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Former economics professor Paul Romer receives Nobel Prize

October 8, 2018
illustration of Paul Romer

Paul Romer, a former assistant professor of economics at the University of Rochester, will share the 2018 Nobel Prize in Economics.

Paul Romer, a former assistant professor of economics at the University of Rochester and currently a professor at New York University, has been named a recipient of this year’s Nobel Prize in Economic Sciences.

He and William Nordhaus, a professor of economics at Yale University, will share the 2018 prize, which was announced this morning by the Royal Swedish Academy of Science.

The Nobel Committee recognized Romer for his work on the economics of technological change. “Previous macroeconomic research had emphasized technological innovation as the primary driver of economic growth, but had not modeled how economic decisions and market conditions determine the creation of new technologies. Paul Romer solved this problem by demonstrating how economic forces govern the willingness of firms to produce new ideas and innovations.”

The committee also cited Romer’s work to develop what is now known as the “endogenous growth theory.” First outlined in a 1990 paper, the theory tries to account the influence of new technology on economic growth and the economic forces that influence the adoption of new technologies.

George Alessandria, the chair of Rochester’s Department of Economics, says the members of the department are thrilled that Romer is being recognized with the Nobel Prize.

“Paul’s first job was at Rochester, where he did pathbreaking work to figure out how firms’ decisions to invest in research and development lead to economic growth.”

That work identified a key failure of private markets that leads to too little investment and growth, Alessandria says.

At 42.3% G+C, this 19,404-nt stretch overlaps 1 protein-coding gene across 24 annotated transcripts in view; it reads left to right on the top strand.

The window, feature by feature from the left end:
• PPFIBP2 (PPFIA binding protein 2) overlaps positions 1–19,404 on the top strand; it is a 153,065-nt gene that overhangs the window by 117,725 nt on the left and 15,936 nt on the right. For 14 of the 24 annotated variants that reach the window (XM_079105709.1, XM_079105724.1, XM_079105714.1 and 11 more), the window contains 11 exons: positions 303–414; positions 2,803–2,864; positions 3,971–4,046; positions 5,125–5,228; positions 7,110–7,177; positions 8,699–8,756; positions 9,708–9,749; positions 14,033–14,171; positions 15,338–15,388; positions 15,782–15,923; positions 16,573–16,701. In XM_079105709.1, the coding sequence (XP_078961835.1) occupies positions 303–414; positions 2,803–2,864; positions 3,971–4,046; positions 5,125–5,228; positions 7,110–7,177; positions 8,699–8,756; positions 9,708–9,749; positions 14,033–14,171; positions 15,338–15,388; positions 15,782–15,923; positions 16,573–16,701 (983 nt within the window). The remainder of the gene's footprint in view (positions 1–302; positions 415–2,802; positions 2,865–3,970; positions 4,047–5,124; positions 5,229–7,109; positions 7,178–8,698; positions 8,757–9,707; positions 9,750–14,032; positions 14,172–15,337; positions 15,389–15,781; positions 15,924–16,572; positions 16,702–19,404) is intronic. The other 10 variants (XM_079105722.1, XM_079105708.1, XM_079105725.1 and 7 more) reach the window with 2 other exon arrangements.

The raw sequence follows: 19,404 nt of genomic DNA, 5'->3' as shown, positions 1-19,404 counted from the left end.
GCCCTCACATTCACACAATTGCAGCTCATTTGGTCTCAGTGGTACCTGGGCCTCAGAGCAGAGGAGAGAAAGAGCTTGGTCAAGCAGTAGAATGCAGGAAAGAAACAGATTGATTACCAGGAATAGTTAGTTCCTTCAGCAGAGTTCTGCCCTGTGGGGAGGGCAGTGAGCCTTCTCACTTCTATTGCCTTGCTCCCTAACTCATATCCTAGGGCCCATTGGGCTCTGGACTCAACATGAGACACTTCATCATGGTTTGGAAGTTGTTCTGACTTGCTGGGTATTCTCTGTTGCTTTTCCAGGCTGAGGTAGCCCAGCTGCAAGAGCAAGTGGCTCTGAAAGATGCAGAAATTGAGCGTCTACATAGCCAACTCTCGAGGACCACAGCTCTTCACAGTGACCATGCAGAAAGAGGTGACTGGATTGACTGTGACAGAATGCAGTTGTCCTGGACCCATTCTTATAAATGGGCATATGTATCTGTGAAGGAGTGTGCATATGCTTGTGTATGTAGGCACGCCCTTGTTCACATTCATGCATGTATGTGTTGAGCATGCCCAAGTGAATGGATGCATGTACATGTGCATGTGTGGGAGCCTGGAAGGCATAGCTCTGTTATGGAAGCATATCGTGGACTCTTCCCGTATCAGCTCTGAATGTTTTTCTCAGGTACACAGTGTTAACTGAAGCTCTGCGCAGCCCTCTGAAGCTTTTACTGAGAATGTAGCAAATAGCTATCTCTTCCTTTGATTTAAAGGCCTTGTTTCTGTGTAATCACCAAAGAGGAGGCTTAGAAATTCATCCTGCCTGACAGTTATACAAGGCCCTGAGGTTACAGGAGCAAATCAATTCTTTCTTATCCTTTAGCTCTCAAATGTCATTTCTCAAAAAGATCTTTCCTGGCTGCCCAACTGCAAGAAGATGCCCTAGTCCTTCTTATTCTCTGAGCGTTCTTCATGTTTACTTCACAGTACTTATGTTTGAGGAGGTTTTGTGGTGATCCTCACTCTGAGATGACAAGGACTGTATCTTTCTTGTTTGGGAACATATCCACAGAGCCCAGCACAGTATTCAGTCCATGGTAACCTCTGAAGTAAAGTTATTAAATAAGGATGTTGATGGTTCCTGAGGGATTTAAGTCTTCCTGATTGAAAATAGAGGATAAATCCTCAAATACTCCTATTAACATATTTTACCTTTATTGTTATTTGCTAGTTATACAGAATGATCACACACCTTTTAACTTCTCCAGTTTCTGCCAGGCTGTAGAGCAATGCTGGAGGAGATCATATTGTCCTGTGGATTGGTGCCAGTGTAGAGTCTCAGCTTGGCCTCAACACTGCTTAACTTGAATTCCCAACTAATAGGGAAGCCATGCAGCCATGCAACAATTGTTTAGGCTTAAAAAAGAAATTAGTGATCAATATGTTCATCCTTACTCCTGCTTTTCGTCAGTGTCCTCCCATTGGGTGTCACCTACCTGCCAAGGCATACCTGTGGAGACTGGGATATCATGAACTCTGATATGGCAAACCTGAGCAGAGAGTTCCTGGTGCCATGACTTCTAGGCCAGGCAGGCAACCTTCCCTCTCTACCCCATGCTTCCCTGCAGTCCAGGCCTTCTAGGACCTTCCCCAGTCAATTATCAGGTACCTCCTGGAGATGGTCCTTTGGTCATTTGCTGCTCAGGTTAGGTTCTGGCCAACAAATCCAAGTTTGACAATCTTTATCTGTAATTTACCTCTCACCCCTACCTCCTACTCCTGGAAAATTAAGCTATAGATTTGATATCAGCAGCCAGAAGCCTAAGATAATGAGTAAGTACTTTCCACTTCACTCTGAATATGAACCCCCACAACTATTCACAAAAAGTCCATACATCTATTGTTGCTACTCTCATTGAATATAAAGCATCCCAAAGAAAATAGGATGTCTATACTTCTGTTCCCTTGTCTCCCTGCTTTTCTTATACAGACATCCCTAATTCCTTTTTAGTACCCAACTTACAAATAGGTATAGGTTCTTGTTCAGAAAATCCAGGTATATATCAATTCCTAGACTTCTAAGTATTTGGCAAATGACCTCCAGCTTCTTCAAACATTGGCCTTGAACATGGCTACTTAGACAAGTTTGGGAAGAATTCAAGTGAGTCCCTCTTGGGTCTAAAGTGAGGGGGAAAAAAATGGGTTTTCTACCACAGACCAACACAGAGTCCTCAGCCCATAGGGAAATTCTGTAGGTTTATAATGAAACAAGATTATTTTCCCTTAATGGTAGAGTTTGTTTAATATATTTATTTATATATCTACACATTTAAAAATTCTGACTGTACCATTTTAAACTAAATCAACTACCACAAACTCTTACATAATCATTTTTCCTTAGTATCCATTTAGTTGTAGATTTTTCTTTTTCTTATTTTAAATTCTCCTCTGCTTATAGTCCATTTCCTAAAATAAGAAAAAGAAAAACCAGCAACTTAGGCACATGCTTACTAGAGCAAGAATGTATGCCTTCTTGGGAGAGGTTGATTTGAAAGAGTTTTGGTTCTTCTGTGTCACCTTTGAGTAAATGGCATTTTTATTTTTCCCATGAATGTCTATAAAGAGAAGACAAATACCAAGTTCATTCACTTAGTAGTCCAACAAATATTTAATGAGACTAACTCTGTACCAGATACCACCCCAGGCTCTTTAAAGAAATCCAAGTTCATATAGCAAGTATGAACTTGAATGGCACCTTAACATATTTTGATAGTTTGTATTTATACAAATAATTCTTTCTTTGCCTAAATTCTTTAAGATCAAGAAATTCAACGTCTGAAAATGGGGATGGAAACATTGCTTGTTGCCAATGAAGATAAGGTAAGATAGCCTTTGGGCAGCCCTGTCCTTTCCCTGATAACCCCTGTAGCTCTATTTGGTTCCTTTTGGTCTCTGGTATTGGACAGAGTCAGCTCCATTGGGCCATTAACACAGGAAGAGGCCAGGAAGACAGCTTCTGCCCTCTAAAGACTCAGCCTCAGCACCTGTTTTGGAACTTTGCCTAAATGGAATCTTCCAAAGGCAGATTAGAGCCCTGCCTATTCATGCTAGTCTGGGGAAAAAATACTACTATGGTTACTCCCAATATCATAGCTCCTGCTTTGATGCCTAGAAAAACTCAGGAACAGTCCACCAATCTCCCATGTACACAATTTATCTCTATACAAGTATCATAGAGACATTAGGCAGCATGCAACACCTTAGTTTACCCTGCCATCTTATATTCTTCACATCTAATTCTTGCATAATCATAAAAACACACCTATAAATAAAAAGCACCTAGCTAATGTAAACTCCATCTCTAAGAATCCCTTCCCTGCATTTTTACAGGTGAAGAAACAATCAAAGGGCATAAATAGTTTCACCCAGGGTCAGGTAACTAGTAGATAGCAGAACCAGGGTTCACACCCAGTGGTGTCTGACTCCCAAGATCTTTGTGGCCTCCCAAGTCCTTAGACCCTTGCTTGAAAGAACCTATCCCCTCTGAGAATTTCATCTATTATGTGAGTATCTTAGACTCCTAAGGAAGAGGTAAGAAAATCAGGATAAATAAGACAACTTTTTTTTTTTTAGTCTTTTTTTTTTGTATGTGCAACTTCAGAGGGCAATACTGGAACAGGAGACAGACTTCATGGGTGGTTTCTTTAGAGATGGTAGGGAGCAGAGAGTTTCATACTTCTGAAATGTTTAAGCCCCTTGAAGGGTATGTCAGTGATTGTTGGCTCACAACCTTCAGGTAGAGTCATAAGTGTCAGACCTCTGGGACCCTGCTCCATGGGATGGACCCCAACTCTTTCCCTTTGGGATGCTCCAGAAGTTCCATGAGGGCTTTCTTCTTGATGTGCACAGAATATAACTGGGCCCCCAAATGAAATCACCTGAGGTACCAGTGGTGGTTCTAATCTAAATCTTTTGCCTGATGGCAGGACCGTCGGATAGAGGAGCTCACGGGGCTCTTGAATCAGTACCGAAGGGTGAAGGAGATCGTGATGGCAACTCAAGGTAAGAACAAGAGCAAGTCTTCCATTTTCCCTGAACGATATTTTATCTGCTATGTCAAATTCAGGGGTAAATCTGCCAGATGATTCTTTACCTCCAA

“His work suggests a key role for the government in protecting the property rights of innovators and subsidizing research. This was a big advance that remains central to our study of growth and policy today.”

Mark Bils, the Hazel Fyfe Professor in Economics, briefly worked with Romer in Rochester. Bils points out that the paper which largely earned Romer the Nobel Prize, “Endogenous Technological Change,” was written while Romer was at the University.

“Paul wrestled with how firms get rewarded for the high upfront costs of innovating. Paul’s answer, that the return to research requires market power and possibly government incentives, freed the growth literature to incorporate how technology grows, not just how physical and human capital accumulate.”

An assistant professor of economics at Rochester from 1982 to 1988, Romer went on to appointments at the University of Chicago, the University of California at Berkeley, and Stanford University before his appointment at NYU’s Stern School of Business. He earned his PhD from the University of Chicago in 1983.

The 12th Rochester Nobelist, Romer is the third 2018 laureate with ties to Rochester. Also among the 2018 laureates were Donna Strickland, who received her doctorate in optics from Rochester in 1989 and is now a professor at the University of Waterloo in Ontario, and Gérard Mourou, a former engineering professor and scientist at Rochester’s Laboratory for Laser Energetics and currently a professor at the École Polytechnique in France. They were awarded a share of the 2018 Nobel Prize in Physics.

Officially known as the Sveriges Riksbank Prize in Economic Sciences in Memory of Alfred Nobel, the economics prize is traditionally the final award of the Nobels to be announced each year.

Romer is Rochester’s third economics Nobelist. Last year’s economics prize went to alumnus Richard Thaler ’74 (PhD), the Charles R. Walgreen Distinguished Service Professor of Behavioral Science and Economics at the Booth School at the University of Chicago and one-time faculty member at what is now Rochester’s Simon Business School. Robert Fogel, a former faculty member who pioneered quantitative analyses of social history, was recognized in 1993.

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